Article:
down suddenly in the sand under the sea with only the tips of her fingers 
showing. Samuel Bernal saw her, rushed in and rescued her, and so the romance 
began. In a month they were engaged to be married. 

Elizabeth (Bessie) Miller was an American, the daughter of a Presbyterian 
clergyman, the Rev. William Miller, married to Elisabeth Johnston, who was 
born at Moneyglass House, Toombridge, Co. Antrim. The family lived in San 
Jose, California, but their two girls, Elizabeth and her sister Laetitia, were sent to 
Mme Bovet's Academy in New Orleans, where they learnt very good French. 
In 1891 they attended lectures at Stanford University during the first year of its 
foundation ; they are listed in the register of attached students. In the following 
years the two girls travelled in Europe, went to lectures at the Sorbonne and 
visited churches, museums and places of beauty and interest in France and 
Italy rather like the heroines of a Henry James novel. Bessie Miller wrote articles, 
some of which were published in the San Francisco Argonaut. Sometimes her 
brother Jack (who became a doctor) joined her, cycling through the country. 

The Bernal family had adopted the Catholic faith in Ireland. Elizabeth Miller, 
who had been brought up a Protestant, agreed to become a Catholic and was 
instructed and received into the Church in time for her wedding, which took 
place on 9 January 1900. After a honeymoon in Paris, Samuel and Bessie Bernal 
came to Ireland, staying for a short time with Mrs Riggs-Miller until the house 
at Brookwatson was sufficiently ready for them to live there. Brookwatson is 
a very pleasant house set in the most beautiful country, with hills and woods 
and streams around it. There John Desmond Bernal was born on 10 May 1901, 
followed soon after by his brother, Kevin O'Carroll, on 22 January 1903. Two 
sisters, Geraldine and Fiona, were added in 1906 and 1908; then all the children 
got whooping cough and, sadly, Fiona died. The last child, Godfrey, was born 
in 1910. The Bernals continued to be very fond of travelling. Bessie Bernal took 
her eldest son, Desmond, over to America to visit her mother in November 
1903, a journey of which he records his earliest memories. In 1906 her mother 
died, and Laetitia (called Cuddy by the children) came to live in Brookwatson.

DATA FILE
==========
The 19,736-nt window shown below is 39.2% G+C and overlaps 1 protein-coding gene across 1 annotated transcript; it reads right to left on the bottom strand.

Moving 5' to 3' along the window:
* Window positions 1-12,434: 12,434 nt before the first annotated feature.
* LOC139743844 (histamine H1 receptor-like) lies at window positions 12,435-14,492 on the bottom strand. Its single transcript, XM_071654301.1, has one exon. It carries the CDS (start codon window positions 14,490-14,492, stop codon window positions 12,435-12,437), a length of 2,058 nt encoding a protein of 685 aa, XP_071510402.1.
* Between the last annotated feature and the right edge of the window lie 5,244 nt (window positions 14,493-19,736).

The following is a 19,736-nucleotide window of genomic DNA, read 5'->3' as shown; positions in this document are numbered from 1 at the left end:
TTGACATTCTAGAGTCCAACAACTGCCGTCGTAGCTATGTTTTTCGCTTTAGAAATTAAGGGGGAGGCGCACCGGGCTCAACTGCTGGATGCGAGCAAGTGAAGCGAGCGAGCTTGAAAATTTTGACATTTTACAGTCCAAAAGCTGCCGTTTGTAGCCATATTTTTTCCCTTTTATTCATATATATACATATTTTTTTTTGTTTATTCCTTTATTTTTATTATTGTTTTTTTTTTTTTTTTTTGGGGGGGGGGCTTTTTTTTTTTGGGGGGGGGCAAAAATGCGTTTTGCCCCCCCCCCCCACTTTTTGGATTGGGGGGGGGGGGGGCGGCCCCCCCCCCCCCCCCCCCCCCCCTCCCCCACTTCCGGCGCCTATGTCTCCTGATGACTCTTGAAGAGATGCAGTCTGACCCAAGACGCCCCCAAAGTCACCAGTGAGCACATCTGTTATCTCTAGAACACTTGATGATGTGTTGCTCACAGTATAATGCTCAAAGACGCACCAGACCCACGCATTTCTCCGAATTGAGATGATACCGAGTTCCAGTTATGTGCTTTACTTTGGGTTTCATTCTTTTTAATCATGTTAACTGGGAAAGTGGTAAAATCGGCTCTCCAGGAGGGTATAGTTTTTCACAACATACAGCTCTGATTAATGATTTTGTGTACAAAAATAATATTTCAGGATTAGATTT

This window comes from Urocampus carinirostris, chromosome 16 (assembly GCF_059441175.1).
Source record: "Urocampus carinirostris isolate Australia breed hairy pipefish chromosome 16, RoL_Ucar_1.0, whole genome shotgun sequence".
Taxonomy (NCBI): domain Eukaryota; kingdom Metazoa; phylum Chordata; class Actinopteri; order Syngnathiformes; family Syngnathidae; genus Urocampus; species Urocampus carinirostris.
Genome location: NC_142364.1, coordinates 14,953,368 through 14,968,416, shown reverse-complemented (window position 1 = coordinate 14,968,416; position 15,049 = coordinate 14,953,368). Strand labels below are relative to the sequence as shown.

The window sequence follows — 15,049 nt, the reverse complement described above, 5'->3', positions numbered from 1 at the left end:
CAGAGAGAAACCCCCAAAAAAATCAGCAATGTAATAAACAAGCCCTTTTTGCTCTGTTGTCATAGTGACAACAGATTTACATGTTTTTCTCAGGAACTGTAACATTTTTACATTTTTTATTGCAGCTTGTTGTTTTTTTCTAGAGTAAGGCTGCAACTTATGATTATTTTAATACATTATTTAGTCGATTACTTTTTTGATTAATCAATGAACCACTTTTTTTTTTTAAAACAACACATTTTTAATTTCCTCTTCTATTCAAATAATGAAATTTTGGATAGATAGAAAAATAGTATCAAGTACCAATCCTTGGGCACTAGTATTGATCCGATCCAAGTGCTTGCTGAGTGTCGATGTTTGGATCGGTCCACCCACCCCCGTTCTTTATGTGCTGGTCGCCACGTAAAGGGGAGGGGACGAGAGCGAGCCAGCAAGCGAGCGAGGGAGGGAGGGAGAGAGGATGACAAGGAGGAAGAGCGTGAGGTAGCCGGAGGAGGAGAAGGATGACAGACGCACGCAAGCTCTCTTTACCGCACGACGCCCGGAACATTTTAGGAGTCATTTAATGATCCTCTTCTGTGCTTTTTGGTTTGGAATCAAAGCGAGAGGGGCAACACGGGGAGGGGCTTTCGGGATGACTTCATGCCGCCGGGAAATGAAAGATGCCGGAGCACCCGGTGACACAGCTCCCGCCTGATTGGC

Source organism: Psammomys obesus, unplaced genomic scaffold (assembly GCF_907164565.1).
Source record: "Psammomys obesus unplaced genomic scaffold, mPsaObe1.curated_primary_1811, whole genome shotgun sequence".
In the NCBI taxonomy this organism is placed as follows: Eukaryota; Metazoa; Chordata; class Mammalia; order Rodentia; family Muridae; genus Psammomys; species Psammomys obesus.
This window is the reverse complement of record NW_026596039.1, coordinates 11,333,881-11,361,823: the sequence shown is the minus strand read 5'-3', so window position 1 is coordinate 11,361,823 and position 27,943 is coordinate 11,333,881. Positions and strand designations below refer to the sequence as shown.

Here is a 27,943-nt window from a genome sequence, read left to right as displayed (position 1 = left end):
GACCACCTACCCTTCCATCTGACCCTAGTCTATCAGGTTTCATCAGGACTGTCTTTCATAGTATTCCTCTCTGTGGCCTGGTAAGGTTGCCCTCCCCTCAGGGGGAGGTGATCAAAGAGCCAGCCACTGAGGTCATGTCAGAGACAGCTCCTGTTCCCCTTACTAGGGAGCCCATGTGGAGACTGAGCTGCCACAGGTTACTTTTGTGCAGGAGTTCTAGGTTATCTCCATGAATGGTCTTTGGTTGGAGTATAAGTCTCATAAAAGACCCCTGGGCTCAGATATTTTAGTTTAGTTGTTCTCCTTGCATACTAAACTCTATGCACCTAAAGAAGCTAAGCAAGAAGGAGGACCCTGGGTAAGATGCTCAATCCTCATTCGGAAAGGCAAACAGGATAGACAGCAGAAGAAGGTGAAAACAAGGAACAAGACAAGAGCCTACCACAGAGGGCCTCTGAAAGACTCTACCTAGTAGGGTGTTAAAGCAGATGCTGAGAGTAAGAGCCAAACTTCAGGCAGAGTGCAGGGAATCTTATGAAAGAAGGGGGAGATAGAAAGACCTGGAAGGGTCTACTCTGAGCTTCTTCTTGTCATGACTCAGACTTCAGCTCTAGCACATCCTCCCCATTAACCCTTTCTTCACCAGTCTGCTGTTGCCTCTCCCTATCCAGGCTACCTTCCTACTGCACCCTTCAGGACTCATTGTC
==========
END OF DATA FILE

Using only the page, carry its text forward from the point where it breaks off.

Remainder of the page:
She had fallen in love, when in Paris, with a young Scotsman, a member of 



John Desmond Bernal 19 

Parliament, and was engaged to be married to him when he died of pneumonia. 
So she made her home with her sister and cared for her children; she was a 
very motherly person, more so than Bessie. 

Early life 

Desmond Bernal wrote several autobiographical sketches. His first was begun 
on 14 January 1909, when he was seven, and is very brief, in the form of a diary 
which ended after a few days; later he look up diary writing fairly seriously 
until 1922 when his entries became scanty. The most ambitious of his auto- 
biographical writings is a long fragment called 'Microcosm', 2 begun when he 
was 25, which sets out to give 'a sum of all the influences that have borne on 
me'. It includes personal influences, parents, home and country, learning, 
Ireland, religion and fantasy, public school, the war, Cambridge, marriage, and 
also the influence of ideas and experience, the physical universe, the biological 
universe, the human universe. So, in 'Microcosm', he wrote of his home and 
his parents and Cuddy: 

'The limits of the World are the hills ... the hills are very far away, 
purple or brown or blue or black, veined with snow, not green like our own 
fields. House and yard, garden, fields and river, that was my world. The 
smell of cows, the sound of milking in the morning, hot hours with the tram 
builders in the lawn field, watching the men bring the horses home in the 
evening, those were my days. To play in lofts or hay sheds, to walk down to 
the Holy Well and to see the running water of the weir, or see it smooth and